The trip almost ended before it began as Cincinnati and Dayton experienced their worst snowfalls of the season two days before we left. But would 18 inches of snow slow us down? Hell no! Well, hopefully no. Conditions were good enough to allow us safe passage to the neon-lit strip.

The captain’s announcement that we were on final approach to Las Vegas was totally drowned out by the familiar tones of Elvis in my own head. A little less conversation, a little more action please. It just crept up in there all by itself. Always a fortuitous omen. We touched down around 5 or so, and for the first time, we were arriving with the sun setting and nearly out of sight, not that it really mattered. The vibe only got stronger as we looked out across the strip from the windows of the monorail taking us from the gate to the terminal. It was bound to be a good trip. On to baggage claim, taxis, and New York, New York!

We were in, settled, and unwound from a day of being on a plane, and realized “Hey, it’s like, 10 back home…and we’re all starving.” So we ambled across the overpass above the strip connecting New York, New York with the MGM grand, and found our way to Wolfgang Puck’s Bar and Grill in the MGM.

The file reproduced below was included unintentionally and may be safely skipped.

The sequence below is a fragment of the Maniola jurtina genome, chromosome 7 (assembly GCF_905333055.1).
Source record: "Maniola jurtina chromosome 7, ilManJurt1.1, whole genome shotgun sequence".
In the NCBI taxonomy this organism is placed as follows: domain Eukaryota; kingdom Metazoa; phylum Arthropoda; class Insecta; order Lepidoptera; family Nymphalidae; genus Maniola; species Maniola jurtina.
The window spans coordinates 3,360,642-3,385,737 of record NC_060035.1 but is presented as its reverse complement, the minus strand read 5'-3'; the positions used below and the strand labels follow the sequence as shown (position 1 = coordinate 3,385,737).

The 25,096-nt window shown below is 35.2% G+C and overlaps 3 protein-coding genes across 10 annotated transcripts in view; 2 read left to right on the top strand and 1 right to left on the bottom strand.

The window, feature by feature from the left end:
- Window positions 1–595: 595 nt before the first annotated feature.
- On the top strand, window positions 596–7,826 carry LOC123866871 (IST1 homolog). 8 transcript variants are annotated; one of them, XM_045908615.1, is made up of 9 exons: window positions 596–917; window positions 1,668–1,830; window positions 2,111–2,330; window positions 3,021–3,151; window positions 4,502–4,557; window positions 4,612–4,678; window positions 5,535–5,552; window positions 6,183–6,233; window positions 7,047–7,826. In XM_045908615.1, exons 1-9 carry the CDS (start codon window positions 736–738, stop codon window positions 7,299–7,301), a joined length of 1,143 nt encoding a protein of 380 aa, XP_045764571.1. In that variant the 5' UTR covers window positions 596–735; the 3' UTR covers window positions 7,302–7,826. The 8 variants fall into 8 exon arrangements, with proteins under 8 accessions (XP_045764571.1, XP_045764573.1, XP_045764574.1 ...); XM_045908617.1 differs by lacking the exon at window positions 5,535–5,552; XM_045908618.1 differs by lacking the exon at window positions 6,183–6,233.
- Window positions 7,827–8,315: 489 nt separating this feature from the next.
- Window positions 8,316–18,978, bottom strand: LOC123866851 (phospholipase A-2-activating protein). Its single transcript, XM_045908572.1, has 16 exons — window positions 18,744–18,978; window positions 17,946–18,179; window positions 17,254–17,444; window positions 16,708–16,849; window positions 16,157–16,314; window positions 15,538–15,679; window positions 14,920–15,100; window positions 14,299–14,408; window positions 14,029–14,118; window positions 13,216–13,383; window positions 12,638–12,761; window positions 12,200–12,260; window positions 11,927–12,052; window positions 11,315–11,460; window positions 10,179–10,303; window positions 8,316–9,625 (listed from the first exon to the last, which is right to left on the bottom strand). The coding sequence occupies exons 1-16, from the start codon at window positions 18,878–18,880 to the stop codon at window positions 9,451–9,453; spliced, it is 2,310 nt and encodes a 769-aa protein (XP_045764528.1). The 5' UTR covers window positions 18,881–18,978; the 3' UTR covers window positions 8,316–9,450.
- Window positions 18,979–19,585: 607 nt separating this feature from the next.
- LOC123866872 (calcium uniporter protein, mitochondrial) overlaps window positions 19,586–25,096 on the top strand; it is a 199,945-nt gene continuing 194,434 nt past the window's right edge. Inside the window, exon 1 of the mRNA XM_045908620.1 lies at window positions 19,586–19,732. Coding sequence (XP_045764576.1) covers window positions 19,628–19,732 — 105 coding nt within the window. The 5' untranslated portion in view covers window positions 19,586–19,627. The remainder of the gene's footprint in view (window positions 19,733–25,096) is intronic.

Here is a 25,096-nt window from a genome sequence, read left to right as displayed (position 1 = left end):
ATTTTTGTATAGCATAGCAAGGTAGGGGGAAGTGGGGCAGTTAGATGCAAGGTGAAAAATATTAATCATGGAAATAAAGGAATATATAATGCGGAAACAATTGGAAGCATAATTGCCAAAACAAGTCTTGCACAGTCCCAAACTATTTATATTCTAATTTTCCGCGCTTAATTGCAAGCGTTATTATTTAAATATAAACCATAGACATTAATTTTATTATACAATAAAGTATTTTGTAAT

Every single time I have been in the MGM Grand, I’ve been impressed. This place has been there for decades, in the same spot, defying the passing of time and new construction on the Las Vegas strip. Bellagio, Venitan, Palazzo, Wynn, and Encore are all brand new and impressive, but the MGM still hangs tough. Huge casino? Check. Killer pool? Check. Beautiful blend of old Vegas glitz with new Vegas luxuries? Check. Fine dining? How about world-class? Didn’t I mention Wolfgang Puck? And by the way, putting “Bar and Grill” after a name like “Wolfgang Puck” seems to sound a lot like “Secret Decoder Ring” and “Tiffany’s”. But the food was fantastic and nicely affordable, so clearly he knows what he’s doing.